Home Politics Why Political Advertisers (Finally) Learned To Love CTV

Why Political Advertisers (Finally) Learned To Love CTV

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Making it rain.

Political advertisers are notoriously risk-averse, but candidates, campaigns and advocacy groups are ready to give up the myth of linear television as the default way to reach and persuade voters.

The 2022 election cycle is expected to see a record amount of political ad spend going to streaming, even compared to the 2020 presidential cycle, which is unprecedented for a midterm. Advertising analytics platform AdImpact projects streaming will account for nearly 15% of political ad spend this year.

For reference, broadcast TV could account for about half of all political spend, but industry execs say that gap is closing – and quickly.

Sticking with the old ways

CTV wouldn’t have the political clout it has today if not for the media’s roots in legacy television.

“Political advertisers live and die by TV – it’s their bread and butter,” said Grace Briscoe, SVP of client development at the DSP Basis Technologies.

But CTV is the hybrid model of linear scale and digital targeting, she added, and often with familiar broadcast companies in the media plan.

“Political advertisers are risk-averse and slow to hop onto new things,” Briscoe said. They tend to stick with the same media strategy as the previous cycle because that’s how they won in the first place.

Political advertisers are gunning for CTV not because they see it as a net new channel, but because it’s an effective digitization of something familiar.

Picking up where linear left off

Political and brand advertisers historically bought TV commercials against GRPs to reach the most potential voters in a certain demo within a designated market area (DMA).

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CTV brings data-driven fine-tuning for campaigns that are sorely needed by political advertisers.

One big advantage is that DMAs are built for brands trying to reach a specific population center that doesn’t overlap with state political districts.

A West Virginia or Maryland state candidate deeply begrudges having to buy the top-dollar Washington, DC, DMA. An Iowa senator buys the Chicago DMA; in New Hampshire, you buy Boston. There’s a heavy waste component to political TV campaigns.

Briscoe said a key selling point for Basis in politics is its buying breakdown by state or district, rather than TV markets.

CTV is known for audience targeting, but it also has many efficiencies in geotargeting, which is the “lower hanging fruit” for political advertisers moving into CTV, said Jesse Contario, senior politics and advocacy sales director of MiQ’s southeast region.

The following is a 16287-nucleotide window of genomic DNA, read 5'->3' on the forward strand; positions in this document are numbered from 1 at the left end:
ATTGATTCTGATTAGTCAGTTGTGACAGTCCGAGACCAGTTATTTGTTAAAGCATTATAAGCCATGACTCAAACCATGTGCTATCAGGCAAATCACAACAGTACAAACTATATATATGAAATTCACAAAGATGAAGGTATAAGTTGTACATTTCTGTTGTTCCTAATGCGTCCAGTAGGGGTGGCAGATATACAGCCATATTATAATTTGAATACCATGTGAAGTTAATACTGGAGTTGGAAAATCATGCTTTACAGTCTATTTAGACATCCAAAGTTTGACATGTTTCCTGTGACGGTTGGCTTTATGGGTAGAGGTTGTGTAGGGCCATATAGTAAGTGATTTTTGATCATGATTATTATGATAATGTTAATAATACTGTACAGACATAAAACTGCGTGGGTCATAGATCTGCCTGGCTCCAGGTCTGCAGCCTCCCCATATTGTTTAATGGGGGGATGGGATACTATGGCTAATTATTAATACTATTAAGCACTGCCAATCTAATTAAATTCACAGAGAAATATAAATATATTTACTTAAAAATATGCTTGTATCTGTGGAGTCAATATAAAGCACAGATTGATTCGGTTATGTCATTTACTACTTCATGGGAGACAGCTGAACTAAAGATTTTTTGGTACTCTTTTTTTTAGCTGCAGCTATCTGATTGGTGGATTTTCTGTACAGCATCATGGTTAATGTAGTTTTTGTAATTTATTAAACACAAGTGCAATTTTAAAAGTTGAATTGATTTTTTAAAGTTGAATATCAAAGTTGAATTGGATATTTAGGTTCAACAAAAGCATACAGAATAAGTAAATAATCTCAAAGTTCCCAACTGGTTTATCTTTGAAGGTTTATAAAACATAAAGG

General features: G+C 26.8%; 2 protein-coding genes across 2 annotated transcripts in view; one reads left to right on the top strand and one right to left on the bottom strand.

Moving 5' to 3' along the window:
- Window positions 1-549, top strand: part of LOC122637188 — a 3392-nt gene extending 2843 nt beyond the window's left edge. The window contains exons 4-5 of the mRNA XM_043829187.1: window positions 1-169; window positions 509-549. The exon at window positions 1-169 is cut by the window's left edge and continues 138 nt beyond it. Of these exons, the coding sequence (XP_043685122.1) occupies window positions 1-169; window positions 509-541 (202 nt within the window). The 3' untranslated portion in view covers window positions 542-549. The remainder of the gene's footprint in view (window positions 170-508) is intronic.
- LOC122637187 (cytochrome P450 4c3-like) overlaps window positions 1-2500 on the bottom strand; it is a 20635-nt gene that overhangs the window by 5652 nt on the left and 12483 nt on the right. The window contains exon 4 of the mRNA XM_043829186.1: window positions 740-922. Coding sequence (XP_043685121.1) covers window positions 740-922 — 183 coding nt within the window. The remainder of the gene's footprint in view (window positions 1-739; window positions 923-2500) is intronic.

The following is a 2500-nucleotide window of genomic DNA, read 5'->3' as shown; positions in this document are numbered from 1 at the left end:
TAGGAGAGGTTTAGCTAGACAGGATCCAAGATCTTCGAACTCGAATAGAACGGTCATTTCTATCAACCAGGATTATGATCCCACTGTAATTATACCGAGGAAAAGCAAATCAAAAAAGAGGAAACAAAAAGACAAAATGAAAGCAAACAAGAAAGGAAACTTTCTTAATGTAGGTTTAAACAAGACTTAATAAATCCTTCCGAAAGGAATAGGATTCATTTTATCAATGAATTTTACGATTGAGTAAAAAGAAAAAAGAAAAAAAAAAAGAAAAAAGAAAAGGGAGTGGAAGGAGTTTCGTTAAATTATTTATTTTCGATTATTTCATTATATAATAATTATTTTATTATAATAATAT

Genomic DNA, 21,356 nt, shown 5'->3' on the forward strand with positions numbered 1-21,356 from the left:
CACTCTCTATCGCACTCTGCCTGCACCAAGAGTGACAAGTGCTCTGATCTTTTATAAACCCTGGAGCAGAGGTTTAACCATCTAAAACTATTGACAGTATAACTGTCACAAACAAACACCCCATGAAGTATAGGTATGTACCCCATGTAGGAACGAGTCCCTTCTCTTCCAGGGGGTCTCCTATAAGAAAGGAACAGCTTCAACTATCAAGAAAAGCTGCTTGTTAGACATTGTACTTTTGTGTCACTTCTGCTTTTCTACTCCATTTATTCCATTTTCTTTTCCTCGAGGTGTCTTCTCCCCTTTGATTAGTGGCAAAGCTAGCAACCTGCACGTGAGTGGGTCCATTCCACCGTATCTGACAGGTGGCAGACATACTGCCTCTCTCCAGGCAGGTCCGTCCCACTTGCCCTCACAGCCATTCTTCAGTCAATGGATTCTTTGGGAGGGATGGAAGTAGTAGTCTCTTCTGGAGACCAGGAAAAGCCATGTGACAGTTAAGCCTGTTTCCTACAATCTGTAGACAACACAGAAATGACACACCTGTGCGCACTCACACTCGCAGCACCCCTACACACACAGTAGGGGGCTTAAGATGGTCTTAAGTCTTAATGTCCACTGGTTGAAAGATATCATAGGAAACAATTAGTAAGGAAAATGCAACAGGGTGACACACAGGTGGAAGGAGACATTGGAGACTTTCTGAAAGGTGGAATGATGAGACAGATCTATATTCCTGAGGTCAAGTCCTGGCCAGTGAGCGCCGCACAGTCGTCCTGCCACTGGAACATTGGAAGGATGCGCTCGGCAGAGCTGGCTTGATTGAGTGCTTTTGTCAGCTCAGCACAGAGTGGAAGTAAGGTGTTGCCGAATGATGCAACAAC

Political CTV ad buys are also more informed by automatic content recognition (ACR) data.

“We have a real-time stream of TV viewership data for broadcast, cable and streaming that we use to analyze exposure to TV ads, which has been tremendously helpful for our political business,” Contario said.

For example, MiQ conducted research with AdImpact about political ad spend patterns across linear TV by compiling and comparing FEC files of broadcast commercials. Specifically, MiQ wanted to know how much spend against GRPs was driving unique exposures.

The study found that 90% of ad exposures hit the same 40% of viewers in the target electorate, which means they hit with a pretty high frequency.

Research also showed the cost of reaching a new household through linear TV was exponentially (as in, 10 times) more expensive during the third month of a political campaign compared with the first month.

Maintaining reach on linear TV throughout the election cycle is not efficient and extremely expensive, Contario said, because political advertisers up the ante on spend as the election gets closer. (What are you saving for, anyways?)

Personalized

Political advertisers are infatuated with CTV for the same reasons most other marketers are: more specific audience buys.

Political advertisers can buy audiences based on first-party voter file data to target a Republican or Democratic audience. Or advertisers can layer first-party voter affiliation on top of general age and gender demos for a more precise audience buy, Contario said.

In some cases, advertisers can take audience targeting to the next level beyond political affiliation.

TV programmers are quickly signing deals with first-party data aggregators to link voter affiliation info with lifestyle or behavioral data to create issue advocacy segments.

FuboTV, for one, partnered with three of these third-party data providers over the summer – i360, L2 and TargetSmart – to create political segments of Republican, moderate and Democratic audiences. The idea is to target or personalize content to viewers based on their likelihood to respond to certain hot-button issues, such as, say, climate change or gun control.

Ultimately, political advertisers are choosing CTV to reach new audiences, and to reach them effectively.

As of earlier in the year, Briscoe said Basis Technologies has seen 15 times the amount of political ad spend in CTV for 2022 compared with the 2020 election cycle.

While CTV growth overall is leveling out, it’s very much on the upward swing in attracting political ad dollars.

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